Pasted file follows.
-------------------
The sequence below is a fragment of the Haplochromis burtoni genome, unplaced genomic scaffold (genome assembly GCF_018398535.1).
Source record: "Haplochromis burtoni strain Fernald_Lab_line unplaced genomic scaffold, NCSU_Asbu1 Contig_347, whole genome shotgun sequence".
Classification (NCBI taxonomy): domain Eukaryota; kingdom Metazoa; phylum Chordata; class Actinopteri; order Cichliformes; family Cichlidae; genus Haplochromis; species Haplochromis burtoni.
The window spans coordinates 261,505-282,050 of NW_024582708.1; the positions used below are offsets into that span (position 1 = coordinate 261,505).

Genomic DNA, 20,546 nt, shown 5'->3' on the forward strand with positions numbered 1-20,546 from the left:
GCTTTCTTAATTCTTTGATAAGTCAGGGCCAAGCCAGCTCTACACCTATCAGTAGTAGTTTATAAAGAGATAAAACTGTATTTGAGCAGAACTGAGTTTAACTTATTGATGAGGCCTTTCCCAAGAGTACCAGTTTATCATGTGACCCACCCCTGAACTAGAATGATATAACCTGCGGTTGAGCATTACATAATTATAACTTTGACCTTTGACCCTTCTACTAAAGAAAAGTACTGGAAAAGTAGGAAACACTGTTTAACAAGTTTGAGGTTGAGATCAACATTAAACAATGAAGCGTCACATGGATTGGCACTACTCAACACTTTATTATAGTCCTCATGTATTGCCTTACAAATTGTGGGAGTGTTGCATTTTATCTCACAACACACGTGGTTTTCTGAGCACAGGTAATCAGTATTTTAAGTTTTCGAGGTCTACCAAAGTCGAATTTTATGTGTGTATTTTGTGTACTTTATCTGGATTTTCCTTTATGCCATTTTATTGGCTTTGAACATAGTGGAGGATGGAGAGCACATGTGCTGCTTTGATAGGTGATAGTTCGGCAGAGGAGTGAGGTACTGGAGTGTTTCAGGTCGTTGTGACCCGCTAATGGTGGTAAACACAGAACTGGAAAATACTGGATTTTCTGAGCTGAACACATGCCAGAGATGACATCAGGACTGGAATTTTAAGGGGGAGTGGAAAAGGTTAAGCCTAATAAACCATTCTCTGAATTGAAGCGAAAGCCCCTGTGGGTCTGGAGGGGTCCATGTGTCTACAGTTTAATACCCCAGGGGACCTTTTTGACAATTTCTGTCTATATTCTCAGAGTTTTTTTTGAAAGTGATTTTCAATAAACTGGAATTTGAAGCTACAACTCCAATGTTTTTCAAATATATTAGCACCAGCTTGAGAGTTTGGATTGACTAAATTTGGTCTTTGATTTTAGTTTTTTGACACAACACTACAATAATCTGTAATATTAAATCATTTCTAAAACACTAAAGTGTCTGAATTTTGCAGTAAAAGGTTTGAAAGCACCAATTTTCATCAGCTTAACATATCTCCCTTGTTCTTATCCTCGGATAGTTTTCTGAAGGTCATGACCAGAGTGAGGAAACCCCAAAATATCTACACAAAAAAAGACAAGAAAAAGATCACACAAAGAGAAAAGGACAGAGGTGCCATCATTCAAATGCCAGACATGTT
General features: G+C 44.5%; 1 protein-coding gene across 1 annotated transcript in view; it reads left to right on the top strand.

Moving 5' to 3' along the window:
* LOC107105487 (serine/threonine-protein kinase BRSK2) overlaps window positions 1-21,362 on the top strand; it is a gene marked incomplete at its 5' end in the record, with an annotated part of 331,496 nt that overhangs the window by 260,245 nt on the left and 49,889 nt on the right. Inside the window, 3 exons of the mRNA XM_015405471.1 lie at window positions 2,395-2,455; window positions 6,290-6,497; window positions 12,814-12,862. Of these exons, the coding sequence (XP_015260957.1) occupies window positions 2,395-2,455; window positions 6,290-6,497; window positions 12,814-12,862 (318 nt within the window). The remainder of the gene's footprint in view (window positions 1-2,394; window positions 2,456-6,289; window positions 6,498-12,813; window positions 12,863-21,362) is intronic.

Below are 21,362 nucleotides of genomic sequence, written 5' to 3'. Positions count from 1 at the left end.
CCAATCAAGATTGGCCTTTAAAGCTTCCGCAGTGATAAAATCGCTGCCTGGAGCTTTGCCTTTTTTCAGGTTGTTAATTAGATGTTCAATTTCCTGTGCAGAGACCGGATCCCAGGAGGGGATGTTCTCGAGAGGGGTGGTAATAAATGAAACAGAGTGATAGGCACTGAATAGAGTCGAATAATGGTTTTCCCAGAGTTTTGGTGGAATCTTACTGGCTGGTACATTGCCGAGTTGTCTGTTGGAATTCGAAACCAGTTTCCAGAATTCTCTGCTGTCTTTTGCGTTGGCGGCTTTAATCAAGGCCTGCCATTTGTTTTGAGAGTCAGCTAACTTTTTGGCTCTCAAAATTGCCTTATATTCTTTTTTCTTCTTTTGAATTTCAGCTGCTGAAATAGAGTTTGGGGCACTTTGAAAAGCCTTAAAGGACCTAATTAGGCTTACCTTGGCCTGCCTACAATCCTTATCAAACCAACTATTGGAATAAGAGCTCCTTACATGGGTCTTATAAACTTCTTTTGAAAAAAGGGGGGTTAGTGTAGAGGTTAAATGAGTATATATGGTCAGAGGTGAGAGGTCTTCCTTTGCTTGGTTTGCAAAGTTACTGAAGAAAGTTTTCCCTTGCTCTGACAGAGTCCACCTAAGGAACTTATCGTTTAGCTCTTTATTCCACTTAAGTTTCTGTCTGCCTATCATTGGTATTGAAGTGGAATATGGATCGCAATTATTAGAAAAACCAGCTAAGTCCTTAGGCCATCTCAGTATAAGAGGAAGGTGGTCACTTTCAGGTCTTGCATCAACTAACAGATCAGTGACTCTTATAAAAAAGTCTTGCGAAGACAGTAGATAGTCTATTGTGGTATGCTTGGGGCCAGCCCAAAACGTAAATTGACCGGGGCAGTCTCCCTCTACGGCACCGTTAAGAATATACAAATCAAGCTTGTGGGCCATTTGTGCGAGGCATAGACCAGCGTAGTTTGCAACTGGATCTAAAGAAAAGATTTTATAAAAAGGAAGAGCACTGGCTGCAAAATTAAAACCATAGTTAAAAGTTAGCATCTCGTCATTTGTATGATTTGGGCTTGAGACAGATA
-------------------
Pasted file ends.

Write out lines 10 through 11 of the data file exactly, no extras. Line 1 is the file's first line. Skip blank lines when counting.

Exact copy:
Below are 21,362 nucleotides of genomic sequence, written 5' to 3'. Positions count from 1 at the left end.
CCAATCAAGATTGGCCTTTAAAGCTTCCGCAGTGATAAAATCGCTGCCTGGAGCTTTGCCTTTTTTCAGGTTGTTAATTAGATGTTCAATTTCCTGTGCAGAGACCGGATCCCAGGAGGGGATGTTCTCGAGAGGGGTGGTAATAAATGAAACAGAGTGATAGGCACTGAATAGAGTCGAATAATGGTTTTCCCAGAGTTTTGGTGGAATCTTACTGGCTGGTACATTGCCGAGTTGTCTGTTGGAATTCGAAACCAGTTTCCAGAATTCTCTGCTGTCTTTTGCGTTGGCGGCTTTAATCAAGGCCTGCCATTTGTTTTGAGAGTCAGCTAACTTTTTGGCTCTCAAAATTGCCTTATATTCTTTTTTCTTCTTTTGAATTTCAGCTGCTGAAATAGAGTTTGGGGCACTTTGAAAAGCCTTAAAGGACCTAATTAGGCTTACCTTGGCCTGCCTACAATCCTTATCAAACCAACTATTGGAATAAGAGCTCCTTACATGGGTCTTATAAACTTCTTTTGAAAAAAGGGGGGTTAGTGTAGAGGTTAAATGAGTATATATGGTCAGAGGTGAGAGGTCTTCCTTTGCTTGGTTTGCAAAGTTACTGAAGAAAGTTTTCCCTTGCTCTGACAGAGTCCACCTAAGGAACTTATCGTTTAGCTCTTTATTCCACTTAAGTTTCTGTCTGCCTATCATTGGTATTGAAGTGGAATATGGATCGCAATTATTAGAAAAACCAGCTAAGTCCTTAGGCCATCTCAGTATAAGAGGAAGGTGGTCACTTTCAGGTCTTGCATCAACTAACAGATCAGTGACTCTTATAAAAAAGTCTTGCGAAGACAGTAGATAGTCTATTGTGGTATGCTTGGGGCCAGCCCAAAACGTAAATTGACCGGGGCAGTCTCCCTCTACGGCACCGTTAAGAATATACAAATCAAGCTTGTGGGCCATTTGTGCGAGGCATAGACCAGCGTAGTTTGCAACTGGATCTAAAGAAAAGATTTTATAAAAAGGAAGAGCACTGGCTGCAAAATTAAAACCATAGTTAAAAGTTAGCATCTCGTCATTTGTATGATTTGGGCTTGAGACAGATA